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  • Writer's pictureAlegria Sita

California is Once Again Launching Guidance for Events Beginning January 15, 2022.

Here we are in the beginning of January 2022, experiencing yet again, the worst surge California has seen since the Covid pandemic began in 2020. Fortunately, it does not appear that the new guidance will affect the gatherings of my 2022 clients; however, as we've learned, circumstances can change quickly.

The following guidance from CDPH is effective January 15, 2022, and will supersede all prior Beyond the Blueprint for Industry and Business Sectors guidance.

Updates as of December 31, 2021:

  • Lowered threshold for Indoor Mega Event to 500 attendees and Outdoor Mega Event to 5,000 attendees.


Since Thanksgiving, the statewide seven-day average case rate has increased by 410% and the number of COVID-19 hospitalized patients has increased by 63%. In addition, the recent emergence of the Omicron variant[1] (it is estimated that approximately 70% of cases sequenced, nationally, are Omicron and rapid increases are occurring globally) further emphasizes the importance of vaccination, boosters, and prevention efforts to continue protecting against COVID-19.

Early data also suggest the increased transmissibility of the Omicron variant is two to four times as infectious as the Delta variant, and there is evidence of immune evasion.

On June 15, California fully reopened the economy and moved beyond the Blueprint for a Safer Economy. All sectors listed in the Blueprint Activities and Business Tiers Chart (PDF) returned to usual operations (with the limited exceptions noted below for Mega Events).

California led the nation in emerging from the Delta surge in COVID-19 infections, hospitalizations, and deaths. This is due in large part to the collective efforts of Californians to get vaccinated and wear masks. Vaccination remains the ultimate exit strategy out of the COVID-19 pandemic, but we still have a ways to go. Although infection rates had been decreasing, they are increasing again, and at least 42 counties continue to experience high transmission, as classified by the CDC.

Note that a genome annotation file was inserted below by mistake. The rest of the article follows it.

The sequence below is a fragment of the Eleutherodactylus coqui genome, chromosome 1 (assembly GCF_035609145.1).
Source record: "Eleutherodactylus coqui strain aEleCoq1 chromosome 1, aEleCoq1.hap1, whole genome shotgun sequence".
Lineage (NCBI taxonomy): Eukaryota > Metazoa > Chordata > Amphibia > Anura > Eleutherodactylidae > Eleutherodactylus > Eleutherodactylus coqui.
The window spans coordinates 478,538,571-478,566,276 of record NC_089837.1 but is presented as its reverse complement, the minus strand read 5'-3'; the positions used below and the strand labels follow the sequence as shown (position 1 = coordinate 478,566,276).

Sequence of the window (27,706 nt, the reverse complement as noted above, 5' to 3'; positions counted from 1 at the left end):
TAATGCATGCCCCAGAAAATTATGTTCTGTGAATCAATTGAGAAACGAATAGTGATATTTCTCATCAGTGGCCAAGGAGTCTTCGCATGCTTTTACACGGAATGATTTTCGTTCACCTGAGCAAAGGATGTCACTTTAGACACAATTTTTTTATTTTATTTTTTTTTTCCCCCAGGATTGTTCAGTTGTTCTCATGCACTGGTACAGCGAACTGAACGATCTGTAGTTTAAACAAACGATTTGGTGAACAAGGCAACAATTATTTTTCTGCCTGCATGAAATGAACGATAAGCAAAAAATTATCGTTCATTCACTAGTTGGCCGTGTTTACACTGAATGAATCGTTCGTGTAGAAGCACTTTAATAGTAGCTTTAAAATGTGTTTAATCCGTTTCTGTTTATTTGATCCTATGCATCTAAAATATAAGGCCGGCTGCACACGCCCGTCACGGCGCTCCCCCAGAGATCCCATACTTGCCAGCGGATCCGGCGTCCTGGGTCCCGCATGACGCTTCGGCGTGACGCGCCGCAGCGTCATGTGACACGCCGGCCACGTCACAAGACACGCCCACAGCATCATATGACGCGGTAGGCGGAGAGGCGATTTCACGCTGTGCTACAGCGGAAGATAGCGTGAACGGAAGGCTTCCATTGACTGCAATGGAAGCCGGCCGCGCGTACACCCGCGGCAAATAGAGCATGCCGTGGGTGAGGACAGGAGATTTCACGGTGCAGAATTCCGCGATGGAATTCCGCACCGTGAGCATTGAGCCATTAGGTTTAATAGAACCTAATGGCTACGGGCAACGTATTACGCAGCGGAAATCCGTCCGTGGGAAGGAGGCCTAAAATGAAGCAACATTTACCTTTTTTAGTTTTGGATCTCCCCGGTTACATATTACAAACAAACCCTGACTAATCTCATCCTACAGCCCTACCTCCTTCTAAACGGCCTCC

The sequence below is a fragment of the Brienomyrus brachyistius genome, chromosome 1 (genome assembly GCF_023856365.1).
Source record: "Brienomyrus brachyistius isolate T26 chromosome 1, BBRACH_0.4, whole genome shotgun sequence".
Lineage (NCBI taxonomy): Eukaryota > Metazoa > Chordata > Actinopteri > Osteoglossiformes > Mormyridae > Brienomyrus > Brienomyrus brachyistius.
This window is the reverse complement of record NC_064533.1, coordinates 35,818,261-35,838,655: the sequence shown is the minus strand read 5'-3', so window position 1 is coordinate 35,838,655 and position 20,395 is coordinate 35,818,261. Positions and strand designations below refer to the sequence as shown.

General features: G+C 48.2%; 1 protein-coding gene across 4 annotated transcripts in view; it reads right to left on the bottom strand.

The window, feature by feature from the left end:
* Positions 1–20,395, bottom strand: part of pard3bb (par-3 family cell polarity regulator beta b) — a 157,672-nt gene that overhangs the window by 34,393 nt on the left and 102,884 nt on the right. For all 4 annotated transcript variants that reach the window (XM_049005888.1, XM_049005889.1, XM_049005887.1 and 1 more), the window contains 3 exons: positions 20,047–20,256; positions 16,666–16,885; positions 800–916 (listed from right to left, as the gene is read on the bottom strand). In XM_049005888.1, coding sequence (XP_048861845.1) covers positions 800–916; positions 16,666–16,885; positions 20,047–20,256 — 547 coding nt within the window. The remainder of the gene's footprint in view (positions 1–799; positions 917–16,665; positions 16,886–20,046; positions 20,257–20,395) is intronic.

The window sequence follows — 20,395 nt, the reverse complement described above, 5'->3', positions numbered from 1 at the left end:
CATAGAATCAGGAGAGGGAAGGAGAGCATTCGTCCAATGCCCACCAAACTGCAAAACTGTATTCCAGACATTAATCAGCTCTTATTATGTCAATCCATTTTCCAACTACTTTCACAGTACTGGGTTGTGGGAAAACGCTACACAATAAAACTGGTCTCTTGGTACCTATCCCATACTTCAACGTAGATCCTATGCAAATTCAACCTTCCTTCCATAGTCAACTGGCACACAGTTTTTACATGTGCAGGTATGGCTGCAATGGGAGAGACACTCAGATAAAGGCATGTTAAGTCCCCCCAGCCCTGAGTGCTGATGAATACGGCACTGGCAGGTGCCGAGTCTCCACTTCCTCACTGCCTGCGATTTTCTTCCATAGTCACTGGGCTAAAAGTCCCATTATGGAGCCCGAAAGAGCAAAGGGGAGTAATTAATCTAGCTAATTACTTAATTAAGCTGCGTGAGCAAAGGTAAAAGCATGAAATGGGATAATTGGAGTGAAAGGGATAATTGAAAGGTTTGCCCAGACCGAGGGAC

Ongoing vigilance is necessary to protect against COVID-19. This continues to be the case for large, indoor events, which have the potential to cause large, substantial, and severe outbreaks. As we enter the winter season, more Californians and others entering California will be participating in indoor events and traveling across the state, country, and the globe, increasing the risk of spreading COVID-19.

Large events involve several factors that increase the risk of transmission including (a) persons attending often travel from outside the immediate area, from areas with higher levels of transmission, and some types of travel may increase the risk of exposure; (b) events have prolonged duration; (c) crowding is common in large events; (d) even in counties or venues with universal masking requirements, masks are removed for eating and drinking; and (e) the larger the number of people gathered in crowded settings, the greater the likelihood that contagious persons are present and the more individuals who are exposed with the potential of becoming infected and spreading infections within their families, communities, schools, and workplaces.

The risk of spreading COVID-19 is decreased when all parties are vaccinated. Vaccination or negative COVID-19 test result verification, especially indoors, is an additional, important strategy to reduce transmission in large gatherings, especially where masks are removed for eating, drinking and where activities (like singing, yelling, or cheering) that increase transmission risk are occurring, even when masks are being worn. In the context of concerning levels of transmission throughout much of the state, country, and worldwide and the ongoing risk of large gatherings, it is important that these mitigation strategies remain in place.

On December 1, all attendees age 18 and older were required to provide identification to confirm the individual presenting proof of vaccination or negative test is the attendee entering the facility or venue. This additional measure is important at this time given that the frequency of indoor events will rise during this winter season, and many individuals attending these events may be coming from states and other countries that are experiencing higher rates of COVID transmission. Many events may also include families with children who are unable to receive the vaccine, or those who may be at high-risk for severe illness or death.

On December 15, testing for Mega Events was required to be conducted within one day for antigen tests, and within two days for PCR tests prior to entry into the facility or venue.

Through this public health guidance, the threshold for Indoor Mega Events is lowered to 500 attendees and for Outdoor Mega Events to 5,000 attendees. Facilities and venues that are newly covered by this guidance must be in full compliance with this new requirement no later than January 15, 2022.

This new measure brings added layers of mitigation as the Omicron variant is increasingly detected across California, the United States, and the world and is likely to spread more easily than the original SARS-CoV-2 virus and potentially the Delta variant.

It is important that we continue to protect our communities by ensuring that all attendees have taken all required measures to protect themselves and those around them.

These restrictions and recommendations will continue to be updated as CDPH continues to assess conditions on an ongoing basis.